Some of the first targets of this influx were the churches in Rosewood, which were burned down. Houses were then attacked, first setting fire to them and then shooting people as they escaped from the burning buildings.
Lexie Gordon was one of those murdered, taking a gunshot to her face as she hid under her burning house. Gordon had sent her children fleeing when white attackers approached but suffering from typhoid fever, she stayed behind.
Many Rosewood citizens fled to the nearby swamps for safety, spending days hiding in them. Some attempted to leave the swamps but were turned back by men working for the sheriff.
James Carrier, brother of Sylvester and son of Sarah, did manage to get out of the swamp and take refuge with the help of a local turpentine factory manager. A white mob found him anyhow and forced him to dig a grave for himself before murdering him.
Others found help from white families willing to shelter them.
John and William Bryce
Some Black women and children escaped thanks to John and William Bryce, two wealthy brothers who owned a train.
Aware of the violence in Rosewood and familiar with the population, the brothers drove their train to the area and invited escapees, though refused to take in Black men, afraid of being attacked by white mobs.
Many of those who fled by train had been hidden in the home of the white general store owner, John Wright, and continued to do so throughout the violence. Sheriff Walker helped terrified residents make their way to Wright, who then arranged escape with the help of the Bryce brothers.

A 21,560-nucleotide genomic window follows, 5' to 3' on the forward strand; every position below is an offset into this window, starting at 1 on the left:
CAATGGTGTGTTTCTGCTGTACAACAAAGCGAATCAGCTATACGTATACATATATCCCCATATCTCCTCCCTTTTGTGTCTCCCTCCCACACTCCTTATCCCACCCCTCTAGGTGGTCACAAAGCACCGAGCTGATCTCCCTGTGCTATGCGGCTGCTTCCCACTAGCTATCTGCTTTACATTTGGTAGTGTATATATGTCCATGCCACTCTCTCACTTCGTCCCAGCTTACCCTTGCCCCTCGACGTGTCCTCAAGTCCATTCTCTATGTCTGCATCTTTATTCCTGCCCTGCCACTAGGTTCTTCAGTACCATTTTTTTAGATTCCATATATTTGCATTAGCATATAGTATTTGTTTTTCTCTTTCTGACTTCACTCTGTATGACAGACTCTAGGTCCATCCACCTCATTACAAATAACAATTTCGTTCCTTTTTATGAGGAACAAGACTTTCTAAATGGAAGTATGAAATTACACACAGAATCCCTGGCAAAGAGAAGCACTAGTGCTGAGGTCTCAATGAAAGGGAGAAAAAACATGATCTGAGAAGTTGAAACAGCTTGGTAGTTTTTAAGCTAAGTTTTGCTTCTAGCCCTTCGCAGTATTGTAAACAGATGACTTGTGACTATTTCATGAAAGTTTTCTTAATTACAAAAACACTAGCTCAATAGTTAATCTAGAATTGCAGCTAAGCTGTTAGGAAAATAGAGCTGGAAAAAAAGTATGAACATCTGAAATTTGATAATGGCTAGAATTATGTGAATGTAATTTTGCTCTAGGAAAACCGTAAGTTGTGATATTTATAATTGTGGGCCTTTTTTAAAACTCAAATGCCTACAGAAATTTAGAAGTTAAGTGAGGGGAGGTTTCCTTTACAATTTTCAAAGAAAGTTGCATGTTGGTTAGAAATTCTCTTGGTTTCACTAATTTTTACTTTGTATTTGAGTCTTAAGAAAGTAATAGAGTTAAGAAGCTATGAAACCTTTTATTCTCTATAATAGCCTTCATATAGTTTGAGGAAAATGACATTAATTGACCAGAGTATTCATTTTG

Florida Governor Cary Hardee offered to send the National Guard to help, but Sheriff Walker declined the help, believing he had the situation under control.
Mobs began to disperse after several days, but on January 7, many returned to finish off the town, burning what little remained of it to the ground, except for the home of John Wright.
A special grand jury and a special prosecutor were appointed by the governor to investigate the violence. The jury heard the testimonies of nearly 30 witnesses, mostly white, over several days, but claimed to not find enough evidence for prosecution.
The surviving citizens of Rosewood did not return, fearful that the horrific bloodshed would recur.
Rosewood Massacre Legacy
The story of Rosewood faded away quickly. Most newspapers stopped reporting on it soon after the violence had ceased, and many survivors kept quiet about their experience, even to subsequent family members.
It was in 1982 when Gary Moore, a journalist for the St. Petersburg Times, resurrected the history of Rosewood through a series of articles that gained national attention.
The living survivors of the massacre, at that point all in their 80s and 90s, came forward, led by Rosewood descendant Arnett Doctor, and demanded restitution from Florida.
The action led to the passing of a bill awarding them $2 million and created an educational fund for descendants. The bill also called for an investigation into the matter to clarify the events, which Moore took part in.
Further awareness was created through John Singleton’s 1997 film, Rosewood, which dramatized the events.
Like Judgment Day: The Ruin and Redemption of a Town Called Rosewood. Michael D’Orso.
Rosewood. The Washington Post.
History of Rosewood, Florida. The Real Rosewood Foundation.
Rosewood massacre a harrowing tale of racism and the road toward reparations. The Guardian.